“The Dead Sea Scrolls are what first brought me to Trinity years ago as a student and remain what excites me most about researching and teaching on faculty. My interests intersect at the transmission and early interpretation of biblical traditions in ancient Judaism, with a particular focus on Aramaic literature found among the Qumran library. I am currently writing a volume on a cross-section of these texts for a Social Sciences and Humanities Research Council grant project for the Eerdmans Commentaries on the Dead Sea Scrolls series. This project extends out of my McMaster University dissertation turned monograph, “The Dynamics of Dream-Vision Revelation in the Aramaic Dead Sea Scrolls” (Vandenhoeck & Ruprecht, 2015), which was awarded the 2015 Manfred Lautenschlaeger Award for Theological Promise from the University of Heidelburg. I am a member and regular presenter at annual meetings of the Canadian Society of Biblical Studies and Society of Biblical Literature and past fellow of the Albright Institute of Archaeological Research in Jerusalem.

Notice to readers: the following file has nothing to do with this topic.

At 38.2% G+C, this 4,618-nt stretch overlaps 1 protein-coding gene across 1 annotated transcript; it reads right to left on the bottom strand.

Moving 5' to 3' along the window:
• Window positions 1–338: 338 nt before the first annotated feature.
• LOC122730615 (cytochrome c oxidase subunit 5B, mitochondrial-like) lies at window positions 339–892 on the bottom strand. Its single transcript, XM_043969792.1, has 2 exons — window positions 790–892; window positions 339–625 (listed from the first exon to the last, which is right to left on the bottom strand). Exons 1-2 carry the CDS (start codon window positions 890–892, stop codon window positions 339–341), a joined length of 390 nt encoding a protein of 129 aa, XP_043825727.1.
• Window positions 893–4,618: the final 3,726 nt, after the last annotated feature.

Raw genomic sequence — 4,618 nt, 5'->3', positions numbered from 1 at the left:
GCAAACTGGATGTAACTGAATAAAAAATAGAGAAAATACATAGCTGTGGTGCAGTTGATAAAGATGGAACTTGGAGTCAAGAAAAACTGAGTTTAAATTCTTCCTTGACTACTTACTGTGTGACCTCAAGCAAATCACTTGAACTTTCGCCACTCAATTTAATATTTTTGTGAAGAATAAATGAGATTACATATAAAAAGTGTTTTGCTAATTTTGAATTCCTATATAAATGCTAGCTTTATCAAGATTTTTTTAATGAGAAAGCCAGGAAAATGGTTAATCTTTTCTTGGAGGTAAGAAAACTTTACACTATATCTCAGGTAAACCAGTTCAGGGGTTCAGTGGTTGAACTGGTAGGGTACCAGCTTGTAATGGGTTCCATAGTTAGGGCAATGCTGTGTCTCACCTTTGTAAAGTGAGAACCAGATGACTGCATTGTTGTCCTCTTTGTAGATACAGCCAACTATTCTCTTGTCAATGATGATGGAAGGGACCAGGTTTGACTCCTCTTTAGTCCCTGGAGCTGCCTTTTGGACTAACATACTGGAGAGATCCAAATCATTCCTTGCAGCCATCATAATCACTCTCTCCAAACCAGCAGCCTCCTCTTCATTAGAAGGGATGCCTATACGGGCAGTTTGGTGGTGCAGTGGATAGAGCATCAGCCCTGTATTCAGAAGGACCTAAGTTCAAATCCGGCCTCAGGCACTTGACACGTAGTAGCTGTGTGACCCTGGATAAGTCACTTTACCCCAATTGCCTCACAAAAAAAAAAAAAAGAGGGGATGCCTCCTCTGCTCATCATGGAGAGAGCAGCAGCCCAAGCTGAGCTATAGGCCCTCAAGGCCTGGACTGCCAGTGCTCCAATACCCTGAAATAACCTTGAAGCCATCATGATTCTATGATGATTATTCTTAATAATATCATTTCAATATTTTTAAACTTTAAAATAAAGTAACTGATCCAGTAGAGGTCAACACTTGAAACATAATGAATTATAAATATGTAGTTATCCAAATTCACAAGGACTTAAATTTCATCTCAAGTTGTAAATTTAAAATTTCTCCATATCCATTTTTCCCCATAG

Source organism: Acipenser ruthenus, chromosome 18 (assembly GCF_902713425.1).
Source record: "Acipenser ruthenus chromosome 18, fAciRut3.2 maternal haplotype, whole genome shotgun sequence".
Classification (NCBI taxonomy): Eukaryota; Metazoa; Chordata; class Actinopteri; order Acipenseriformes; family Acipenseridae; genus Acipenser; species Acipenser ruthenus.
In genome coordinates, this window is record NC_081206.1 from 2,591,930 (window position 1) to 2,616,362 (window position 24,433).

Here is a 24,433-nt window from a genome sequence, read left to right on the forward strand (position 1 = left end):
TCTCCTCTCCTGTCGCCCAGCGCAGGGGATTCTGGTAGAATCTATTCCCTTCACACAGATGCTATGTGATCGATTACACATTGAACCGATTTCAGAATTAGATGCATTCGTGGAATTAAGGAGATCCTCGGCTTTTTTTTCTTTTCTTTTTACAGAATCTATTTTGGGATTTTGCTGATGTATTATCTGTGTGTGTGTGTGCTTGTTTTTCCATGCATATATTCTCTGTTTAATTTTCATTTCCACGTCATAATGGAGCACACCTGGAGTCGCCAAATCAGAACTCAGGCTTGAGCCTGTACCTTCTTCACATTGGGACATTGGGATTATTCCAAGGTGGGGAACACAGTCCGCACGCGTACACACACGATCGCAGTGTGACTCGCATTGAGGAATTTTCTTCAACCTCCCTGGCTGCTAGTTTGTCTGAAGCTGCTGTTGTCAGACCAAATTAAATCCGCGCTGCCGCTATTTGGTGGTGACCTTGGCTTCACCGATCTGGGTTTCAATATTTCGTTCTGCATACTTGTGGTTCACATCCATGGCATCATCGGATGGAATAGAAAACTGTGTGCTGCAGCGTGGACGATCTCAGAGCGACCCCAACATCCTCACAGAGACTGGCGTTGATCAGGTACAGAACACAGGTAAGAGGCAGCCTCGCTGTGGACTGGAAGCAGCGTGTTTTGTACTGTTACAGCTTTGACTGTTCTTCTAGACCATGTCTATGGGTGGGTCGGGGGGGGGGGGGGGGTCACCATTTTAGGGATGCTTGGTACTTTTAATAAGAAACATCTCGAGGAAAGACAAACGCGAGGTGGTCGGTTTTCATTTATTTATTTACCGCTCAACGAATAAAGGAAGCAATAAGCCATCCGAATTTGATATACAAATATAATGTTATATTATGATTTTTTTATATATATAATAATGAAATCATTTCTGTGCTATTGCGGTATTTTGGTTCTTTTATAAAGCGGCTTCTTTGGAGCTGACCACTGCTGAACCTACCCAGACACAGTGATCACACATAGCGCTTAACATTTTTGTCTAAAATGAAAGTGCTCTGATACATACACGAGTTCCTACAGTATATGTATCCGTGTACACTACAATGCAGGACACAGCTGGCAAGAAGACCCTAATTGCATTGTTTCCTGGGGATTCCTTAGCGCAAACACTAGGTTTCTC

I teach in the undergraduate and graduate programs in the Department of Religious Studies in the areas of Old Testament literature and languages and am Co-Director of The Dead Sea Scrolls Institute, founded in 1995 as the first institute of the university and the only research centre of its kind in North America. For information on research opportunities, initiatives, an events relating to the Dead Sea Scrolls at Trinity follow us on Twitter(@twudssi) and Facebook.com/twudssi.”